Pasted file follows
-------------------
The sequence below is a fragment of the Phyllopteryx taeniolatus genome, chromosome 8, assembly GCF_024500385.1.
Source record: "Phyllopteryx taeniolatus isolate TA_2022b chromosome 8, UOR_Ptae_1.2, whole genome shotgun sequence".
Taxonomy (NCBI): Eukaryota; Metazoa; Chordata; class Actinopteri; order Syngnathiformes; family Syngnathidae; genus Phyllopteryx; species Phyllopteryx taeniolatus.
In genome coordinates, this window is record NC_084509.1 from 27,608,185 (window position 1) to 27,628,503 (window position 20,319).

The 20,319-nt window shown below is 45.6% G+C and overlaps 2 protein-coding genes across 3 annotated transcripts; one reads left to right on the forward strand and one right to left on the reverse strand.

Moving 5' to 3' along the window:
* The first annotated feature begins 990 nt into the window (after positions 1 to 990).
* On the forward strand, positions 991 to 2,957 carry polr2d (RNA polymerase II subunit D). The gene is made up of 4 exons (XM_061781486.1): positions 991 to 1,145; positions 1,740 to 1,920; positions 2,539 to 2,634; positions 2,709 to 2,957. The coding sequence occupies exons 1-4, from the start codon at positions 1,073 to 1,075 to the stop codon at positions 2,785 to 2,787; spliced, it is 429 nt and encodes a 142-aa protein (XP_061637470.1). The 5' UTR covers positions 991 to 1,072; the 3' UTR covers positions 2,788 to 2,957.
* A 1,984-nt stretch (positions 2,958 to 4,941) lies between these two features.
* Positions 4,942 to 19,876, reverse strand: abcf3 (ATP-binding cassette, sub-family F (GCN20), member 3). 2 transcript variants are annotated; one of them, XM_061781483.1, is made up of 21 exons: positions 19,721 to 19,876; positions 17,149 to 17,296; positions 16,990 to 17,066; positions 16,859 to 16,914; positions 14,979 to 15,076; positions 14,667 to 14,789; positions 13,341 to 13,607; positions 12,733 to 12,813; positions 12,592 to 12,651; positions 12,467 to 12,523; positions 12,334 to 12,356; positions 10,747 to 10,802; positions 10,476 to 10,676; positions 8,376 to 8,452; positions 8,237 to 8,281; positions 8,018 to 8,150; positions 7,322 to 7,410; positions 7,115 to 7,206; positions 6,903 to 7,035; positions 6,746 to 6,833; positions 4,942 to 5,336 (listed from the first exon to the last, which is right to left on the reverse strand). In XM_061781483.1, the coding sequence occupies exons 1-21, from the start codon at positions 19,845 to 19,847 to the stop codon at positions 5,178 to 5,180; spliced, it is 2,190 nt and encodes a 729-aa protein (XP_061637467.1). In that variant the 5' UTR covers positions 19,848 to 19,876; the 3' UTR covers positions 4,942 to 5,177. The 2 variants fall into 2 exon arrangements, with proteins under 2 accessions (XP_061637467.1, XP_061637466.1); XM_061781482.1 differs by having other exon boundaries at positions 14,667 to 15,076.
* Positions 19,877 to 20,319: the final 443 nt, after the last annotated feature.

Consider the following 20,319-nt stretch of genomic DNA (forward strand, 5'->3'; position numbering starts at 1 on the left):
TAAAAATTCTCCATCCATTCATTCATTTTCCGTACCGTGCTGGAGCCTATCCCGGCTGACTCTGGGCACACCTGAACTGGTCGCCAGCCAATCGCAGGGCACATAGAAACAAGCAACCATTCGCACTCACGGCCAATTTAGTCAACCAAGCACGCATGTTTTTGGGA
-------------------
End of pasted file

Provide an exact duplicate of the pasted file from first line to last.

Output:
The sequence below is a fragment of the Phyllopteryx taeniolatus genome, chromosome 8, assembly GCF_024500385.1.
Source record: "Phyllopteryx taeniolatus isolate TA_2022b chromosome 8, UOR_Ptae_1.2, whole genome shotgun sequence".
Taxonomy (NCBI): Eukaryota; Metazoa; Chordata; class Actinopteri; order Syngnathiformes; family Syngnathidae; genus Phyllopteryx; species Phyllopteryx taeniolatus.
In genome coordinates, this window is record NC_084509.1 from 27,608,185 (window position 1) to 27,628,503 (window position 20,319).

The 20,319-nt window shown below is 45.6% G+C and overlaps 2 protein-coding genes across 3 annotated transcripts; one reads left to right on the forward strand and one right to left on the reverse strand.

Moving 5' to 3' along the window:
* The first annotated feature begins 990 nt into the window (after positions 1 to 990).
* On the forward strand, positions 991 to 2,957 carry polr2d (RNA polymerase II subunit D). The gene is made up of 4 exons (XM_061781486.1): positions 991 to 1,145; positions 1,740 to 1,920; positions 2,539 to 2,634; positions 2,709 to 2,957. The coding sequence occupies exons 1-4, from the start codon at positions 1,073 to 1,075 to the stop codon at positions 2,785 to 2,787; spliced, it is 429 nt and encodes a 142-aa protein (XP_061637470.1). The 5' UTR covers positions 991 to 1,072; the 3' UTR covers positions 2,788 to 2,957.
* A 1,984-nt stretch (positions 2,958 to 4,941) lies between these two features.
* Positions 4,942 to 19,876, reverse strand: abcf3 (ATP-binding cassette, sub-family F (GCN20), member 3). 2 transcript variants are annotated; one of them, XM_061781483.1, is made up of 21 exons: positions 19,721 to 19,876; positions 17,149 to 17,296; positions 16,990 to 17,066; positions 16,859 to 16,914; positions 14,979 to 15,076; positions 14,667 to 14,789; positions 13,341 to 13,607; positions 12,733 to 12,813; positions 12,592 to 12,651; positions 12,467 to 12,523; positions 12,334 to 12,356; positions 10,747 to 10,802; positions 10,476 to 10,676; positions 8,376 to 8,452; positions 8,237 to 8,281; positions 8,018 to 8,150; positions 7,322 to 7,410; positions 7,115 to 7,206; positions 6,903 to 7,035; positions 6,746 to 6,833; positions 4,942 to 5,336 (listed from the first exon to the last, which is right to left on the reverse strand). In XM_061781483.1, the coding sequence occupies exons 1-21, from the start codon at positions 19,845 to 19,847 to the stop codon at positions 5,178 to 5,180; spliced, it is 2,190 nt and encodes a 729-aa protein (XP_061637467.1). In that variant the 5' UTR covers positions 19,848 to 19,876; the 3' UTR covers positions 4,942 to 5,177. The 2 variants fall into 2 exon arrangements, with proteins under 2 accessions (XP_061637467.1, XP_061637466.1); XM_061781482.1 differs by having other exon boundaries at positions 14,667 to 15,076.
* Positions 19,877 to 20,319: the final 443 nt, after the last annotated feature.

Consider the following 20,319-nt stretch of genomic DNA (forward strand, 5'->3'; position numbering starts at 1 on the left):
TAAAAATTCTCCATCCATTCATTCATTTTCCGTACCGTGCTGGAGCCTATCCCGGCTGACTCTGGGCACACCTGAACTGGTCGCCAGCCAATCGCAGGGCACATAGAAACAAGCAACCATTCGCACTCACGGCCAATTTAGTCAACCAAGCACGCATGTTTTTGGGA